The latter model is attractive, says Schumacker, because it helps to explain data suggesting that overexpression of FIH and the prolyl hydroxylases is sufficient to shut off HIF activity. "You can have a profound effect on the transcriptional activation and the stability of HIF by manipulating the expression levels of the [enzymes]," Schumacker explains. If oxygen were the direct regulator of FIH and prolyl hydroxylase activities, tight controls would need to be in place to regulate the amount of these hydroxylases in the cell.

But, says Schumacker, "By having a single proximal regulator, an oxygen sensor, that controls the activity of the hydroxylases ... ultimately HIF stability and HIF transcriptional activity could be made more independent of the precise levels of the expression of the hydroxylases themselves." Further, the model could also explain other oxygen-dependent responses that do not require HIF; Schumacker's own research has shown, for example, that mitochondrial ROS mediate hypoxic pulmonary vasoconstriction, a HIF-independent process. "The mitochondrial model could act as a master regulator of hypoxic responses, conceivably responsible for regulating both the transcriptional responses mediated by HIF, and also explain the HIF-independent hypoxic response that we see in other cells or organs," notes Schumacker.

Others are not convinced. "It's an intriguing idea, but the evidence is rather limited. Unfortunately ROS levels are difficult to measure, which can make it hard to draw accurate conclusions. What's more, I think the HIF hydroxylases fit the bill perfectly as oxygen sensors," says Patrick Maxwell of Imperial College London. Likewise, Bunn points to recent work suggesting that the oxygen tension required to trigger PHD2 is in the physiologic range: "The Ratcliffe lab had reasonable data to suggest that the prolyl hydroxylase is the proximate, immediate oxygen sensor." (Ratcliffe was unavailable for comment.) Further experiments are needed to verify this conclusion. "There's lots of flux. And the oxygen tension is very high outside of the cell; there's a gradient. The mitochondria are active consumers of oxygen, so to really get a handle on what the oxygen tension is at the very intracellular site where prolyl hydroxylase is acting, is a very tough challenge," Bunn notes.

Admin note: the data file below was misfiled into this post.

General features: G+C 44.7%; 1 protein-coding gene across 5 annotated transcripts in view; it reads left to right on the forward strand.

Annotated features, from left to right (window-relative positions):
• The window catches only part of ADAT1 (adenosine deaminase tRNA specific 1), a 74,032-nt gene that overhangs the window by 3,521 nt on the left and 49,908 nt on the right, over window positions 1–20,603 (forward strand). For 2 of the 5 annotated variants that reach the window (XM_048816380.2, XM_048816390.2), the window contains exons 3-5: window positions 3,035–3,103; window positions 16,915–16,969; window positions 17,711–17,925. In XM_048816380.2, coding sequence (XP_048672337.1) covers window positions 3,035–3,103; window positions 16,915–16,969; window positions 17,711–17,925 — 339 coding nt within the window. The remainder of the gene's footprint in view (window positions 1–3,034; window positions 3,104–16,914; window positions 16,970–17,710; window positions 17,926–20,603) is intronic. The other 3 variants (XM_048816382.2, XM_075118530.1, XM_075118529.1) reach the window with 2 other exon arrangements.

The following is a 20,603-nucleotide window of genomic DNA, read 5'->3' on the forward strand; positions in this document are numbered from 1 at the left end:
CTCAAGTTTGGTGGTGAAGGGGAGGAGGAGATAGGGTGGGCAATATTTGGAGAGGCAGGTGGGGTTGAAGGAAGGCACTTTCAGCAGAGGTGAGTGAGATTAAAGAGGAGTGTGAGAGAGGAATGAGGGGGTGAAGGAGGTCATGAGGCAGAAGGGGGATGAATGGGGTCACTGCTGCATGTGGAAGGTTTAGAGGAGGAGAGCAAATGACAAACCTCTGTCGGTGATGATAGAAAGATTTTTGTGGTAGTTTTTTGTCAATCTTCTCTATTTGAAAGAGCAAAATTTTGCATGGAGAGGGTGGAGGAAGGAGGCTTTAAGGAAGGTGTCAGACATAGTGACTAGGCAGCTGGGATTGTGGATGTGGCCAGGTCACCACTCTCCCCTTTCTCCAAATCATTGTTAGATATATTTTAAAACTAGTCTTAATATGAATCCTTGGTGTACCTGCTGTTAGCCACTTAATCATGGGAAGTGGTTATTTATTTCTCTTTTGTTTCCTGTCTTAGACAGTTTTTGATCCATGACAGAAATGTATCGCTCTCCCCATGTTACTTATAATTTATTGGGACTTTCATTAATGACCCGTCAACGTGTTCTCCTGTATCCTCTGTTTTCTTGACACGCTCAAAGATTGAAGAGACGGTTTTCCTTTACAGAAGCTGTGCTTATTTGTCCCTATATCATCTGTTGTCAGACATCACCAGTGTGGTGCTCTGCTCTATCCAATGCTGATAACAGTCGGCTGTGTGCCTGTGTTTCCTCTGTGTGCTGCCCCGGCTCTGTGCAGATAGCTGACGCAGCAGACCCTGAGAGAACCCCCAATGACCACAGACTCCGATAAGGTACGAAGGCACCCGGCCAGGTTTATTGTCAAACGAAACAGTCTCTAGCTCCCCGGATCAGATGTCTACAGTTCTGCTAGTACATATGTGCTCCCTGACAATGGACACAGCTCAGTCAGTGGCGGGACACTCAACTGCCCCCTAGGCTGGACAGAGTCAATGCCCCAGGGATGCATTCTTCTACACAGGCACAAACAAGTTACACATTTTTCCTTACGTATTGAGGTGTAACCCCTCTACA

Bruick points out that while published data support a role for the PHD enzymes as oxygen sensors within the physiological range of cellular oxygen tension under hypoxic conditions, the role of FIH is less clear. "FIH appears to remain active at lower oxygen concentrations than the prolyl hydroxylase enzymes are, and may point to nonoverlapping roles of those two enzymes across a wider range of oxygen availability," he explains. Scientists may ultimately find that HIF activity depends on a combination of events. "I think all of this sort of points to an overall model that's developing, that the HIF transcription factor is highly regulated and there's a lot of fine-tuning going on," says Bruick.


Given the importance of HIF in development, ischemic diseases, and cancer, it's not surprising that scientists continue to study this protein. One area of interest is the possibility that other posttranslational modifications such as acetylation and phosphorylation play a role in HIF regulation. "We've only been focusing on very defined aspects of HIF, because genetics have been able to demonstrate the importance of these modifications. But there's potential that other modifications of HIF are also important to regulate stability and activity, and that they need to be addressed in the same rigorous manner as the proline and asparagine hydroxylations," notes Stanford University researcher Amato Giaccia.

Other groups are exploring the possibility that hydroxylase-dependent regulation is not limited to HIF. "I would regard it as astonishing if biology had come up with this mechanism of regulating protein-protein interactions purely for HIF. I think it will be regulating other protein-protein interactions. So the search is really on for that," says Maxwell.

Aileen Constans (aconstans@the-scientist.com)

Article Extras

For More Information

To view more citation information on these Hot Papers and the articles that have cited them visit these pages:

Lando D et al., "Asparagine Hydroxylation of the HIF Transactivation Domain: A Hypoxic Switch," Science, 295:(5556) 858-861, Feb. 1, 2002.

Lando D, et al., "FIH-1 is an asparaginyl hydroxylase enzyme that regulates the transcriptional activity of hypoxia-inducible factor," Genes and Development, 16 (12): 1466-1471, Jun. 15, 2002.

Information explaining HistCite analyses can be found using the links in the upper right hand corner of the pages